Tuesday, December 29, 2009

Crossing the "Uncanny Valley"


[UPDATE: I added "behind the scenes" images from Digital Domain; scroll down.]

I haven't seen Avatar yet, so I can't comment, but I've noticed that everyone's giving James Cameron's team credit for "finally" solving the problem of creating expressive digital faces that look photorealistic and genuine, without being creepy...since nobody else has done this.

Really? As with all digital effects, the audience only thinks to comment on them when they're aware of them...which is when people start pointing out how "obvious" they "always" are. In reality, most of the time, viewers have absolutely no idea that they're being fooled, unless there's no other way to explain what they're seeing. My Dad turned to me during Gollum's first appearance in The Two Towers and whispered, "Is that a digital effect?" Point being that it couldn't possibly have been makeup or a puppet or anything else, so he deduced what it was; deprived of the opportunity for deductive logic, people totally miss what's in front of them. (Everybody knows there aren't any ten-foot-tall blue people with cat faces, so, ergo, "it's digital.") I'm not claiming to be any different, either: I know enough about digital images and animation to know that I can't trust my own eyes at all.

To illustrate my point, here are some frames from David Fincher's sublime The Curious Case of Benjamin Button, in which the actual Brad Pitt doesn't appear for forty minutes, and the audience isn't complaining about any "uncanny valley," because they're completely, blissfully unaware that they're seeing millions of pixels. Check out the (imaginary) old and young Pitt (and some "behind the scenes" pictures of the process Digital Domain used):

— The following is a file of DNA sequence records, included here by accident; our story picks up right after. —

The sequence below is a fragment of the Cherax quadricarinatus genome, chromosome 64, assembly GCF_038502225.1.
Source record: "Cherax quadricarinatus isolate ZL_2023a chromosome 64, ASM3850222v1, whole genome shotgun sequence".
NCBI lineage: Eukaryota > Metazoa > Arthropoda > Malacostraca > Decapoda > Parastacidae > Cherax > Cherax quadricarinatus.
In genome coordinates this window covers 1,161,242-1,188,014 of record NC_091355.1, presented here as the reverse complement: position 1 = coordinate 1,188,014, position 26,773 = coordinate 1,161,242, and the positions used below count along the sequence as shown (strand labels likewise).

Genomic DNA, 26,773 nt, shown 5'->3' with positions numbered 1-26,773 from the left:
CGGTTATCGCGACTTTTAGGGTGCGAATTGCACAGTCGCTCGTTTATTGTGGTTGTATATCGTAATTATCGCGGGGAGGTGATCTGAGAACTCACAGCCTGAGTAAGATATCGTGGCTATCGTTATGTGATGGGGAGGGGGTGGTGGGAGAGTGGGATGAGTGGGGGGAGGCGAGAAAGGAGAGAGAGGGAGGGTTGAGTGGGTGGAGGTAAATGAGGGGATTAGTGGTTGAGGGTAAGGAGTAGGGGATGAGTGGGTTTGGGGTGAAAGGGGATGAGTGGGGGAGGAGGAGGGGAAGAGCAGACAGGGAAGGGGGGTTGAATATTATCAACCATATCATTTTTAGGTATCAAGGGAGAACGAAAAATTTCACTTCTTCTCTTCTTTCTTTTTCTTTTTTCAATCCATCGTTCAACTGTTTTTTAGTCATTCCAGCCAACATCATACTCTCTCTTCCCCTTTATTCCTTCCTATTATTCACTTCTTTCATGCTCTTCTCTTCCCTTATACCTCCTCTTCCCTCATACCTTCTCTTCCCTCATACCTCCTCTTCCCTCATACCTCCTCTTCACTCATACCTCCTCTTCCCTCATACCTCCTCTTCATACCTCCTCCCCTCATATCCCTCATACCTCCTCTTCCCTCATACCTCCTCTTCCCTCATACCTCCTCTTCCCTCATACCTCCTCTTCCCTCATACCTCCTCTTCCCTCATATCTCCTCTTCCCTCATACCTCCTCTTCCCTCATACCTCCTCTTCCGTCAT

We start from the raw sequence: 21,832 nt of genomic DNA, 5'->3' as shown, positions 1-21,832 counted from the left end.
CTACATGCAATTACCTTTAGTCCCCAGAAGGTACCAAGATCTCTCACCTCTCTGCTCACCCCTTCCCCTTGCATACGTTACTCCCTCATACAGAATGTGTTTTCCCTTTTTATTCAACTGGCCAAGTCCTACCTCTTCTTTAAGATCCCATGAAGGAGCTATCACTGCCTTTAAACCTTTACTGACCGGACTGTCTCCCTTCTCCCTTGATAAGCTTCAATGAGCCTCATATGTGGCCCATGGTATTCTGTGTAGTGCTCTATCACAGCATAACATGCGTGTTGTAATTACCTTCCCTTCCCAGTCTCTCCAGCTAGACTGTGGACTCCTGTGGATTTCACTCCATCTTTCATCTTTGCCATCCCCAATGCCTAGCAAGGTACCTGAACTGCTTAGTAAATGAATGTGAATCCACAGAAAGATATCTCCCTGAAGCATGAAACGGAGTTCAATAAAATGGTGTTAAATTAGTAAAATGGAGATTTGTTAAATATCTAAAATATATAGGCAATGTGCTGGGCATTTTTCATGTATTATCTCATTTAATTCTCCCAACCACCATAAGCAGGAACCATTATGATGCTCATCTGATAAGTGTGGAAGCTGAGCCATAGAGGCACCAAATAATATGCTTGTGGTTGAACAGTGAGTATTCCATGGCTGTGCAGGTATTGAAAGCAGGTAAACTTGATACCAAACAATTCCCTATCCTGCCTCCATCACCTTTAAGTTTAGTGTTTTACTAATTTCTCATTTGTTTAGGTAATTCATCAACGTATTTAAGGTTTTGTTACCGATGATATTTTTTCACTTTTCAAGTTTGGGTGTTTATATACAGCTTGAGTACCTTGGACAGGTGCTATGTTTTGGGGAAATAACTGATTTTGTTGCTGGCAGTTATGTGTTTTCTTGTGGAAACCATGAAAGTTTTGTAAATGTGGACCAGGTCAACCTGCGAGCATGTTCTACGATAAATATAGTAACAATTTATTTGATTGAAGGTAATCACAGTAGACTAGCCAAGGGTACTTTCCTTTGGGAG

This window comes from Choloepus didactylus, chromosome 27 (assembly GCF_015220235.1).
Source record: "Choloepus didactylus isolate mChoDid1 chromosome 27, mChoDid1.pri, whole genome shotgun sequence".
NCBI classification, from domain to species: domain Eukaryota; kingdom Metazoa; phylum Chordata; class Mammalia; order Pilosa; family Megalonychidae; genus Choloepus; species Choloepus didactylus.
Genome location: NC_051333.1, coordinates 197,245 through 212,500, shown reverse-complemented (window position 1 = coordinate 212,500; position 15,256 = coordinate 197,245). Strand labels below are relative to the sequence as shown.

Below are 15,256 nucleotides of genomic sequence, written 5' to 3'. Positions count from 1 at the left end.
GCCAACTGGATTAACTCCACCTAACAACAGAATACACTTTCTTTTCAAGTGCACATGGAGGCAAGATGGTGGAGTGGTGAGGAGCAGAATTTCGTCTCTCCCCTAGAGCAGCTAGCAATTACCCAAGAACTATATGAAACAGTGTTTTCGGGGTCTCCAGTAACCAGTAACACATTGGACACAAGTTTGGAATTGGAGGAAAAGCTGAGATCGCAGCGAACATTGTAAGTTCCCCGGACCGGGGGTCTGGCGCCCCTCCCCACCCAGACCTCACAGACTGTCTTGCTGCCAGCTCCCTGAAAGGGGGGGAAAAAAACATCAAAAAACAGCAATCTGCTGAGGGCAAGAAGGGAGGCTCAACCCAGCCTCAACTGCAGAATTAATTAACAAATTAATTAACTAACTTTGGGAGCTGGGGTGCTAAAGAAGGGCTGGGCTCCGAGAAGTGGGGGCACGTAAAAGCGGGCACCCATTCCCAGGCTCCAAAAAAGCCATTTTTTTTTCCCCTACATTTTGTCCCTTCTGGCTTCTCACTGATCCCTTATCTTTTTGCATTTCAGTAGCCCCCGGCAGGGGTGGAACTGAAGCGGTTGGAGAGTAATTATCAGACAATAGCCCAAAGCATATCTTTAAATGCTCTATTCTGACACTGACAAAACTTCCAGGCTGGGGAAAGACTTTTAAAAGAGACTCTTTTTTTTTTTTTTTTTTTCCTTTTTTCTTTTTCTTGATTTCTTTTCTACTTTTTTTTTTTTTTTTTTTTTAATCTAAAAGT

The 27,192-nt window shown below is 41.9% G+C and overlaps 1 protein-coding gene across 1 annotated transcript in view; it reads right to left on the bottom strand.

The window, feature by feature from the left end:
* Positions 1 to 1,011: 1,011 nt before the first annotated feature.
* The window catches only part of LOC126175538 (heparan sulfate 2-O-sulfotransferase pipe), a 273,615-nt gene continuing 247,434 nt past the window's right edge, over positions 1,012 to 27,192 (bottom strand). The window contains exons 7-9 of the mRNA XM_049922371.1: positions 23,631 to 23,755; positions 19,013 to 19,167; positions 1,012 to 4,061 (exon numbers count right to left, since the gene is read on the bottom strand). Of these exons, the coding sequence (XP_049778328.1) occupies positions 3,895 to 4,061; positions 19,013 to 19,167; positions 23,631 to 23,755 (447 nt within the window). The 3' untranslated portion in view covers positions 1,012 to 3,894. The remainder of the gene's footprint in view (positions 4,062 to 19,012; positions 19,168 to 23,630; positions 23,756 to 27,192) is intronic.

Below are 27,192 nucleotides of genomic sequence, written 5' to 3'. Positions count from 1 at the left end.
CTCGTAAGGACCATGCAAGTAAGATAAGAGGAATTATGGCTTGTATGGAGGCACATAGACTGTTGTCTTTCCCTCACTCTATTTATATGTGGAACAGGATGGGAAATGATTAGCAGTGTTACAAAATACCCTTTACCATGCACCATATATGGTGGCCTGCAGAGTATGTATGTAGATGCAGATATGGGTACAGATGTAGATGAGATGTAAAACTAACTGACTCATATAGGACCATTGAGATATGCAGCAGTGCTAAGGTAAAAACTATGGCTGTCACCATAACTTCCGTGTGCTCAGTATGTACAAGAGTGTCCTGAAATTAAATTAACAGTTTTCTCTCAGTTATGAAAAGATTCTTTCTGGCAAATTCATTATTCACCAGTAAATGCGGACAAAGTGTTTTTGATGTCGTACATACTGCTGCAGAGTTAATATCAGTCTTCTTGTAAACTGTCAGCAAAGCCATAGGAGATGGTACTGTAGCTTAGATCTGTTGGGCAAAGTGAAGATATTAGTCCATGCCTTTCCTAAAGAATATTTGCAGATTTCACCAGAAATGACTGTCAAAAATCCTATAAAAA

14 comments:

JPX said...

I loved The Curious Case of Benjamin Buttonand had no idea that Pitt had been digitally enhanced - I assumed that it was just amazing make-up. I think Buttons is underrated and didn't receive enough attention - It plays like a better version of Forrest Gump.

Catfreeek said...

Great point Jordan I had no idea either. Color me impressed.

Jordan said...

I added some "behind the scenes" images to show how it was done. You can see Pitt being scanned as he acts (elsewhere from the filming of the main action) and then the construction of his digital head.

Catfreeek said...

Awesome!

Jordan said...

JPX, it made $103 million, was nominated for 13 Oscars (including Best Picture, Best Actor, Best Supporting Actress, Best Director and Best Screenplay), and won three Oscars...so I think it got a reasonable amount of attention.

JPX said...

I guess it received a lot of attention in that respect but I never hear people talking about it. I'd wager that only a few on Horrorthon have seen it.

HandsomeStan said...